Repetition Repeats all other Repetitions is an open form composition for 10-stringed guitar and electronics. The piece emerged out of a collaboration between the composer Henrik Frisk and the guitarist Stefan Östersjö and developed into an artistic research project in which interaction, in the widest sense, was allowed to play a major part. This weekend it will be performed three times in the CRT Theatre in Guidecca, Venice, at 11, 15 and 17.In the preparatory phase, and through the first incarnations of the piece, the idea of a radically open work type, the work-in-movement, crystallised. One of the conditions that allowed for the development of this openness was the disassembly of the hierarchies attached to the roles of composer and performer, and one of its consequences was that several articulations of intuition was allowed to play a great role in the work. Another key factor was the video documentation of the artistic process and the further analysis of this material, carried out as part of our respective PhD projects. What emerged from these procedures, specifically grounded in an artistic practice articulated as research, was an enforced understanding of the identity of the work as a work-in-movement, in which the access to the sum of the documented working process and the instantiations of the work in performance would constitute its fluid identity.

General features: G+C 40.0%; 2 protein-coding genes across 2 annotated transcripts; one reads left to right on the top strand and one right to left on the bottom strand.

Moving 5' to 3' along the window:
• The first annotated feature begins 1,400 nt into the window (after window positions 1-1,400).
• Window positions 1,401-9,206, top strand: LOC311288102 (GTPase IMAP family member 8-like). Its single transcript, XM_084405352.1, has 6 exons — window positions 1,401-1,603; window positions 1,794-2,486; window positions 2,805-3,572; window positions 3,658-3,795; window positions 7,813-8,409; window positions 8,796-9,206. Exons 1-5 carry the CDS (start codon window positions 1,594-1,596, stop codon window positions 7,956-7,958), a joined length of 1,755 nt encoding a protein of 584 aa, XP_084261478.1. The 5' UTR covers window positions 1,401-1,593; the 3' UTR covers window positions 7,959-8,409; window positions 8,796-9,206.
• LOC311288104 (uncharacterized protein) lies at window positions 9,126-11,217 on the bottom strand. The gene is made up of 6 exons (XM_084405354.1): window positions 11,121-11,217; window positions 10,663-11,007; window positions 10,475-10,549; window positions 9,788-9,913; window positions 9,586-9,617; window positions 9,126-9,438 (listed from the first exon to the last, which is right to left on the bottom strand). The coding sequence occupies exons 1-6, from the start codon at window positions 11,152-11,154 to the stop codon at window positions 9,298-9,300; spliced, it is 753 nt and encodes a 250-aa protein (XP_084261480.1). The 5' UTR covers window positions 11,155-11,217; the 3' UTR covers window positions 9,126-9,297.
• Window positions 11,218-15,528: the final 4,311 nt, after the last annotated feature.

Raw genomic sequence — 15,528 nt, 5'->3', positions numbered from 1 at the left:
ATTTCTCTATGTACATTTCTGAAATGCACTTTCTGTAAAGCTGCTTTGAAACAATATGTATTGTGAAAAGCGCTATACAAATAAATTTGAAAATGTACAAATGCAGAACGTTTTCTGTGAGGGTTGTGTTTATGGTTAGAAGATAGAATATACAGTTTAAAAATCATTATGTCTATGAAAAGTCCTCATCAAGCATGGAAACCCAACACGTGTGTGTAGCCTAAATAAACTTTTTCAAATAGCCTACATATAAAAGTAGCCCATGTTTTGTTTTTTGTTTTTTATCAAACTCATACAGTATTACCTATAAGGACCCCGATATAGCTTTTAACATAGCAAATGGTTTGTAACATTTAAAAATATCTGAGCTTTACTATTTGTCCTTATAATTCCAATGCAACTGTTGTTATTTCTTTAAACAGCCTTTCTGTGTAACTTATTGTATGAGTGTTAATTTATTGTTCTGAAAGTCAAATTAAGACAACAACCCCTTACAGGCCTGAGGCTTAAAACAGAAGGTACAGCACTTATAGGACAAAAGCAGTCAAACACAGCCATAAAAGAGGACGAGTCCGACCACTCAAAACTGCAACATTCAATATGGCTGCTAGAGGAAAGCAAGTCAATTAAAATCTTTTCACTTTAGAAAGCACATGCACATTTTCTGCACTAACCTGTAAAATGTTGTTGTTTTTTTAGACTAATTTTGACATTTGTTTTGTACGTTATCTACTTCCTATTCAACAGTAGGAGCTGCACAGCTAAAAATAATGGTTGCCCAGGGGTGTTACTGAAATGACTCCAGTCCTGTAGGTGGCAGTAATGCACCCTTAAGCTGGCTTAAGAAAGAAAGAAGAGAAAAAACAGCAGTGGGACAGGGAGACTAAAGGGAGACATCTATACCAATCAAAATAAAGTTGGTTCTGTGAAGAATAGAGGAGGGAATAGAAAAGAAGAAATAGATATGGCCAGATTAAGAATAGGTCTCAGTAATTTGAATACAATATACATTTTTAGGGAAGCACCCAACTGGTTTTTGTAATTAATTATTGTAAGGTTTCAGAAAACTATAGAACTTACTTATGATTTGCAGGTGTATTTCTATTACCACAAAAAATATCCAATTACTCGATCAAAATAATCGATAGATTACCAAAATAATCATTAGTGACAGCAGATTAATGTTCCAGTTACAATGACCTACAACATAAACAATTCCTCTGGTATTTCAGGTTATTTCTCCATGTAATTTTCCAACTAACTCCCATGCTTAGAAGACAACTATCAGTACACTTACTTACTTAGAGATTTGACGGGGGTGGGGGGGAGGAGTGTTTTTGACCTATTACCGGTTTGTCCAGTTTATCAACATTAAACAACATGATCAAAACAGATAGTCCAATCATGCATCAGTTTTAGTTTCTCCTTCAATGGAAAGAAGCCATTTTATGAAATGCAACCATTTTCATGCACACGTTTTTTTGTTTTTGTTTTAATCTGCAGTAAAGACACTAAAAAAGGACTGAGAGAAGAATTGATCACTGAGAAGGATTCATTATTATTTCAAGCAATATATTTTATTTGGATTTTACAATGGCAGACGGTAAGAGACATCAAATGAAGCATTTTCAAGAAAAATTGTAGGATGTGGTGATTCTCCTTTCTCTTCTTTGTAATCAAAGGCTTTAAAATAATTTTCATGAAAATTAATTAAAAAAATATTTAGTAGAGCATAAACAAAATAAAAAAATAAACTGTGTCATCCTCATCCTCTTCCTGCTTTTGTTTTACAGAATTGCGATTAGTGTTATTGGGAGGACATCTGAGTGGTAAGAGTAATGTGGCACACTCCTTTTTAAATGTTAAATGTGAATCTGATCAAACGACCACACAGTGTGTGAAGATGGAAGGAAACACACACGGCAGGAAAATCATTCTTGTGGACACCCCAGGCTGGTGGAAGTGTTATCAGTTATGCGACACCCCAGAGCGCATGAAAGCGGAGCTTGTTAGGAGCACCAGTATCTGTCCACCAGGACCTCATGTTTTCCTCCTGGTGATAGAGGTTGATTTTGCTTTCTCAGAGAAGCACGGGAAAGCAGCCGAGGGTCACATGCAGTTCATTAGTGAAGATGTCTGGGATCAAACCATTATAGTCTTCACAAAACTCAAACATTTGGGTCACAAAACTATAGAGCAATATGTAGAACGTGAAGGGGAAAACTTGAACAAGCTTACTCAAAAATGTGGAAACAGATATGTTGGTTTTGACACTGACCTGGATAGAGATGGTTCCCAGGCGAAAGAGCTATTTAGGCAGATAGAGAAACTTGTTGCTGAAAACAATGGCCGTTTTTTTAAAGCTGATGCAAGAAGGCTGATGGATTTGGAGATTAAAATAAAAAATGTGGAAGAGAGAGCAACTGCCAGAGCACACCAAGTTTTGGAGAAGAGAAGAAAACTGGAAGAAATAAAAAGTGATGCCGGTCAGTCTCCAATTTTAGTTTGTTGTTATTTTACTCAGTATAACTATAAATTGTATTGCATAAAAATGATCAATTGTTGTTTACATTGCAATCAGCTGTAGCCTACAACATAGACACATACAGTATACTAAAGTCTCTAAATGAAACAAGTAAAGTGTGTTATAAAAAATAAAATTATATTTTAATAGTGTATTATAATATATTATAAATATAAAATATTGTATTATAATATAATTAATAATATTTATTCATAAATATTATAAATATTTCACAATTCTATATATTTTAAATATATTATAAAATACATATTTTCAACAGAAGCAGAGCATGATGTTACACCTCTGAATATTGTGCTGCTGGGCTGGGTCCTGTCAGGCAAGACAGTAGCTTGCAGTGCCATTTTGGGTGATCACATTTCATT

In 2007 we entered the complete documentation of the piece in a database with the intention of creating an online representation of the composition. However, that project has remained unfinished to date. The concept of a musical composition which draws its identity from multiple representations in an organised form for storage, making the various kinds of documentation easily accessible, is what drives our current work. The proposed presentation discusses how we envision a new phase in which the database will provide the source material for a multi-media representation of the composition, with the aim to further explore its nature as a work-in-movement. Further, we will in the presentation argue that the access provided by the database, and the representations generated by it, as well as the research process which underlies the artistic results, constitute the very grounds on which the identity of the work can be understood.
This project has been connected to the notion of access-oriented thought ever since its beginning in 2006. Aesthetically, in the ways in which it destabilizes the notion of the musical work (a discussion which has been central to classical western music since the mid 20th Century); scientifically, by its use of research oriented methods for documentation and database storage; and politically, by an act of counter-hegenomy by shifting the focus on results - typical of the musical art world - towards process and thereby, from the final product and its author to the user. The proposed presentation would have the format of a lab in which a series of performances of the composition would be distributed over a day. In between the performances, a demonstration of the database, and how different versions and stages can be accessed through this platform, will be discussed from an aesthetic, scientific and political perspective.